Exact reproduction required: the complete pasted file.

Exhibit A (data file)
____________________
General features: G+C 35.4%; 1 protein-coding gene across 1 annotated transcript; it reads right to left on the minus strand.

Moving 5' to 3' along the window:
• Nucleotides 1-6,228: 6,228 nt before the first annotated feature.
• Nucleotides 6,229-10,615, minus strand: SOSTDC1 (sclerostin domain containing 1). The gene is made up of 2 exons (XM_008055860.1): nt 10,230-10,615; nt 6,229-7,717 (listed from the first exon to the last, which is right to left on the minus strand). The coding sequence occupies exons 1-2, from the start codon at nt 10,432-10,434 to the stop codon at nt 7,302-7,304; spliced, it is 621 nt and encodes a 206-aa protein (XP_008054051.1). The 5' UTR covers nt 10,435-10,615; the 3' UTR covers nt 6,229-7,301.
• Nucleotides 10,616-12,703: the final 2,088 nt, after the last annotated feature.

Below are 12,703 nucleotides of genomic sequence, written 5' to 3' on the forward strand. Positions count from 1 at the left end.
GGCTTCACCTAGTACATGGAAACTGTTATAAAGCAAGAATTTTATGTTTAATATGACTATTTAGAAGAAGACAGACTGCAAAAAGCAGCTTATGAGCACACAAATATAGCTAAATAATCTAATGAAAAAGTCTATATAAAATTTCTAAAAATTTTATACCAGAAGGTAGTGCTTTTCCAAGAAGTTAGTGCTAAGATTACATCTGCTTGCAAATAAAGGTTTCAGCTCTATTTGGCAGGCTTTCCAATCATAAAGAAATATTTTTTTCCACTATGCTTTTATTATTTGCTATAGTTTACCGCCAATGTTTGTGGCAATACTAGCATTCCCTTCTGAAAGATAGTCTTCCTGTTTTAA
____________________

General features: G+C 35.4%; 1 protein-coding gene across 1 annotated transcript; it reads right to left on the minus strand.

Moving 5' to 3' along the window:
• Nucleotides 1-6,228: 6,228 nt before the first annotated feature.
• Nucleotides 6,229-10,615, minus strand: SOSTDC1 (sclerostin domain containing 1). The gene is made up of 2 exons (XM_008055860.1): nt 10,230-10,615; nt 6,229-7,717 (listed from the first exon to the last, which is right to left on the minus strand). The coding sequence occupies exons 1-2, from the start codon at nt 10,432-10,434 to the stop codon at nt 7,302-7,304; spliced, it is 621 nt and encodes a 206-aa protein (XP_008054051.1). The 5' UTR covers nt 10,435-10,615; the 3' UTR covers nt 6,229-7,301.
• Nucleotides 10,616-12,703: the final 2,088 nt, after the last annotated feature.

Below are 12,703 nucleotides of genomic sequence, written 5' to 3' on the forward strand. Positions count from 1 at the left end.
GGCTTCACCTAGTACATGGAAACTGTTATAAAGCAAGAATTTTATGTTTAATATGACTATTTAGAAGAAGACAGACTGCAAAAAGCAGCTTATGAGCACACAAATATAGCTAAATAATCTAATGAAAAAGTCTATATAAAATTTCTAAAAATTTTATACCAGAAGGTAGTGCTTTTCCAAGAAGTTAGTGCTAAGATTACATCTGCTTGCAAATAAAGGTTTCAGCTCTATTTGGCAGGCTTTCCAATCATAAAGAAATATTTTTTTCCACTATGCTTTTATTATTTGCTATAGTTTACCGCCAATGTTTGTGGCAATACTAGCATTCCCTTCTGAAAGATAGTCTTCCTGTTTTAA